Our Sages said: "A person who embarrasses a colleague in public does not have a share in the world to come." Therefore, a person should be careful not to embarrass a colleague - whether of great or lesser stature - in public, and not to call him a name which embarrasses him or to relate a matter that brings him shame in his presence. (Touger translation)

In Hilchot Teshuva 3:14 he writes:

ויש עבירות קלות מאלו ואעפ"כ אמרו חכמים שהרגיל בהן אין להם חלק לעוה"ב וכדי הן להתרחק מהן ולהזהר בהן ואלו הן המכנה שם לחבירו והקורא לחבירו בכינויו

There are other sins which are less severe than those mentioned. Nevertheless, our Sages said that a person who frequently commits them will not receive a portion in the world to come and [counseled] that these [sins] be avoided and care be taken in regard to them. They are:

one who invents a [disparaging] nickname for a colleague; one who calls a colleague by a [disparaging] nickname; (Touger translation)

R. Yaakov Ben Asher formulates the law as follows, in Tur C.M. 228:

ויזהר אדם מלכנות שם לחבירו כדי לביישו אפילו שהוא רגיל באותו כינוי כיון שכוונתו לביישו

A man should be careful of nicknaming his fellow in order to embarrass him, even if [the fellow] is accustomed to this nickname, since his intent is to embarrass him.

This is repeated by R. Yosef Karo in Shulchan Aruch C.M. 228:5, R. Mordechai Yaffe in Levush C.M. 228:5, and R. Yechiel Michel Epstein in Aruch Hashulchan C.M. 228:2.

R. Avraham Azulai in his glosses to the Levush writes, based on Tosafot above, that degrading the family name forfeits your share in the world to come (whereas apparently a general derogatory nickname is only forbidden but does not forfeit your share in the world to come):

'ובשם של פגם משפחה אין לו חלק לעולם הבא תוס' מגילה כ"ז ב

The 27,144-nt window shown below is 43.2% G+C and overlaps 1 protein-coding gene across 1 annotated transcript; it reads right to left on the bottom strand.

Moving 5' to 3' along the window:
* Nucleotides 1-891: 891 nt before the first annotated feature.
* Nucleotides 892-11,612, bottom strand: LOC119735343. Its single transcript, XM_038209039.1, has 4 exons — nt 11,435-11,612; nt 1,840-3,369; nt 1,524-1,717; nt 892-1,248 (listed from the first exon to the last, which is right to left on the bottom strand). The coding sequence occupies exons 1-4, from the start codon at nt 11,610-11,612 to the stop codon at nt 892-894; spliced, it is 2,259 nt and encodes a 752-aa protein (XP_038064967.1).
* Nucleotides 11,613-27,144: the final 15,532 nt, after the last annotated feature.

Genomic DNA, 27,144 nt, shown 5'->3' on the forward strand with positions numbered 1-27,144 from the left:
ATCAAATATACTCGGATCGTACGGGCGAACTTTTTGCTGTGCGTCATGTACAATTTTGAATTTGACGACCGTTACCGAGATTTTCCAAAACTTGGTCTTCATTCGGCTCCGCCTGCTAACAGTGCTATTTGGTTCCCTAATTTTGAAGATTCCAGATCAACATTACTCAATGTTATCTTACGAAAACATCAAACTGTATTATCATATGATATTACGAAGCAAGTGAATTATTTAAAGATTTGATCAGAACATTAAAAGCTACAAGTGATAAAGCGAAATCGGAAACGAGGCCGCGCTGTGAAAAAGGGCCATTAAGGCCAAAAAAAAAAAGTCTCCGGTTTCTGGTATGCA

Regarding the second issue, of what it means to forfeit your share in the world to come, in this answer I cited a couple of sources arguing that such statements are hyperbolic. Additionally, Rambam in his Commentary to the Mishnah (Sanhedrin 10:1) writes as follows:

וכבר הזכירו דברים זולת אלה שהעושה אותם אין לו חלק אמרו המלבין פני חבירו ברבים אין חלק לעולם הבא והקורא לחברו בכנויו והמתכבד בקלון חברו לפי שלא יבוא מעשה מן המעשים האלו ואף על פי שהם קלים לפי מחשבת החושב כי אם מנפש חסרה שלא הגיעה לשלמות ואינה ראויה לחיי העולם הבא (Kafih translation)

And they have already mentioned other things besides these that one who does them does not have a share. They said that one who whitens the face of his friend in public has no share in the world to come, and one who calls his friend by his nickname and one who glorifies in the disgrace of his friend, because though these actions are insignificant in the mind of the thinker they only come from a lacking soul that has not reached perfection and is not fitting for the life of the world to come.

Thus, according to Rambam, it may be that this act itself does not cause one to lose his share of the world to come; rather, such an act is indicative of the type of person who would anyway not have a share in the world to come.